[197] The appellants had repeatedly brought this inequality to the attention of the WCED. The WCED acknowledged that the system was unfair[2] and undertook but failed to rectify it. Although the general assistants at the appellant schools were technically employees of the appellants, these were not governing bodies of private and/or independent schools. They were governing bodies of WCED schools which were under the authority of the WCED. The WCED provided subsidies towards the payment of salaries of the general assistants. These general assistants were public servants and deserved an equal opportunity to make representations.

[198] The approach of the respondents was that the WCED had no responsibility towards these employees and they were entirely the responsibility of the appellants. The situation is more complex than that. The appellants are placed in a very different situation from that of many other employers. Generally employers have the freedom to determine their employment policies in accordance with economic realities and the relevant labour legislation. The latitude of the appellants in the area of employment, in contrast, is limited, as the PPM and the PAWC agreement which governs the redeployment and retrenchment of Department employees dictates that in the appellant schools many of the general assistants must be retrenched. Effectively the Department dictates who should be employed at these schools. The affected general assistants were not in any way involved in the formulation of this policy or the labour relations framework which comes into operation under the PPM, unlike the other employees who are departmental employees. Should the department bear no responsibility whatsoever towards these employees?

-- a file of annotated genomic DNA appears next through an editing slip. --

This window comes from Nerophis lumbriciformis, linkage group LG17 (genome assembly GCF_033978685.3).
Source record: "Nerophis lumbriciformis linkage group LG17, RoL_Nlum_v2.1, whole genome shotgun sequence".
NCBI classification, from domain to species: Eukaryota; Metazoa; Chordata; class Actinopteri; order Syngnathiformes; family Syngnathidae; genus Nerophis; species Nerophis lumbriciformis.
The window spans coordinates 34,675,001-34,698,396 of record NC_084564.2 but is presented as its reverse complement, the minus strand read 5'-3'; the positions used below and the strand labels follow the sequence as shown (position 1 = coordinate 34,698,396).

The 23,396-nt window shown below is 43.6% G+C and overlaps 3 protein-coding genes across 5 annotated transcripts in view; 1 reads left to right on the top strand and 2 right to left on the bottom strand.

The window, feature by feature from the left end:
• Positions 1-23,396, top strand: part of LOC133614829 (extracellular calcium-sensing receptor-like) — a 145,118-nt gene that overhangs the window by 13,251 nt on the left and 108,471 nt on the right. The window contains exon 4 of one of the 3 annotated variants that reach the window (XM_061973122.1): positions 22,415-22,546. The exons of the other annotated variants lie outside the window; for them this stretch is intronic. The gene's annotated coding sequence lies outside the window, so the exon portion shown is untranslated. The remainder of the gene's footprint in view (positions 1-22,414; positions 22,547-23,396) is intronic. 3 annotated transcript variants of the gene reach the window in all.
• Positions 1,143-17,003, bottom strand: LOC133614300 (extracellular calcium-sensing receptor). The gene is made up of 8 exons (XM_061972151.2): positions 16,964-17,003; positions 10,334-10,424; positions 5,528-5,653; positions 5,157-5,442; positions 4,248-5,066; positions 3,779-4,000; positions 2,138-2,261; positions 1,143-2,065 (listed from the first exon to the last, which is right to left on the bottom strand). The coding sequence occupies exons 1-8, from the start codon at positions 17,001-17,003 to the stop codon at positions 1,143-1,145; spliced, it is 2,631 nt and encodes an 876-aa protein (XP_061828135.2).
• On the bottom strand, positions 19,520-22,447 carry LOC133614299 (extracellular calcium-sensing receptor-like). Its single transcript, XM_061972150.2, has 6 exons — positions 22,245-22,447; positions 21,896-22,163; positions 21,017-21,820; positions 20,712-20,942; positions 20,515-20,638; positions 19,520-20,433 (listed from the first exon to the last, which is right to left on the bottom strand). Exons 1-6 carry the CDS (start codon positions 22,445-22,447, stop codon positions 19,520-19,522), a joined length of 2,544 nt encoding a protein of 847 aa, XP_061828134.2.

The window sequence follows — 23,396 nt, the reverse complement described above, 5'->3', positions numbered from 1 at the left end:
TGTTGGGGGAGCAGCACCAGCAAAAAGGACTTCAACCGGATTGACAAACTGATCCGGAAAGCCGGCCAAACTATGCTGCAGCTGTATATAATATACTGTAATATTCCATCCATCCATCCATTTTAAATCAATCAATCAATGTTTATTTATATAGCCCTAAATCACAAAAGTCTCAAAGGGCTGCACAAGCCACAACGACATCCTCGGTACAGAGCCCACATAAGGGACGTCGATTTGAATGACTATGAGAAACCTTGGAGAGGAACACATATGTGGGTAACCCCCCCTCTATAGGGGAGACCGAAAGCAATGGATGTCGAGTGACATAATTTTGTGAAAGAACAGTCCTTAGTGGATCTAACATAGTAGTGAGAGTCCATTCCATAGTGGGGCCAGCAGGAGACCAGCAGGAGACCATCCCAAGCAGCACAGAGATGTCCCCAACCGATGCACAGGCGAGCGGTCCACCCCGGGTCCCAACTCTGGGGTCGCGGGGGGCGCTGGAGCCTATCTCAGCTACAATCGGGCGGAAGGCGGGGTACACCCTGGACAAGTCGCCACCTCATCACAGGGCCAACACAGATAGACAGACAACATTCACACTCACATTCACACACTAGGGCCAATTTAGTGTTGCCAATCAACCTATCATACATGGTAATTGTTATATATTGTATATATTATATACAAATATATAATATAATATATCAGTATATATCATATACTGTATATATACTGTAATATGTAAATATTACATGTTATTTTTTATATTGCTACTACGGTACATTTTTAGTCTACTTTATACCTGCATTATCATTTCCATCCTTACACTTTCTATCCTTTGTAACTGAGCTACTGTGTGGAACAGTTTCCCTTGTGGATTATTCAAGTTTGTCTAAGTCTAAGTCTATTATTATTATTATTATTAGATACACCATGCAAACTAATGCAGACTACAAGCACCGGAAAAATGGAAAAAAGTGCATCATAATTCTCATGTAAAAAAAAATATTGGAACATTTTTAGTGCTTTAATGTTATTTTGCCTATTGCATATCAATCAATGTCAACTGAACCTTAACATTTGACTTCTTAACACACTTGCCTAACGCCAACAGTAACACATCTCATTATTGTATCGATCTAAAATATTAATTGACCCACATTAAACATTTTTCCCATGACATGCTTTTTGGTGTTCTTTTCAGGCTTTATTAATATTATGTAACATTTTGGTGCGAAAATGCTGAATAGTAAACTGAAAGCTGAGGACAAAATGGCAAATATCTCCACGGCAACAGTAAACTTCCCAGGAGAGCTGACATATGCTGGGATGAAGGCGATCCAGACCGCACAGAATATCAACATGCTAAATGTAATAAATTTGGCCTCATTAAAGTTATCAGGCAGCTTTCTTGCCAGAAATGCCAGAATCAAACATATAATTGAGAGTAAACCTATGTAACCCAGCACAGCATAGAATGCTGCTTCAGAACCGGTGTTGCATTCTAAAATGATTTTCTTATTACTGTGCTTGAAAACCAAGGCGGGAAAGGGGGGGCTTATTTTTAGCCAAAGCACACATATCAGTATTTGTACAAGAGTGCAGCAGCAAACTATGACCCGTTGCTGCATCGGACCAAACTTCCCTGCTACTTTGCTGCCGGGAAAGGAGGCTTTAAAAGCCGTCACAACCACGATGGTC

[199] In labour law, it has been recognised that labour relations are sometimes much more complex than the traditional master-servant or employer-employee relationship. In some circumstances, a party who would not traditionally be considered to be an “employer” has been found to owe certain obligations towards a person who would not traditionally be considered an “employee.”[3] The fact that there is not a classical contractual relationship may not mean that there are absolutely no obligations present. The Labour Courts have adopted an approach of examining the entire employment circumstances to determine which parties should bear obligations to a particular individual, and the nature of such obligations.[4]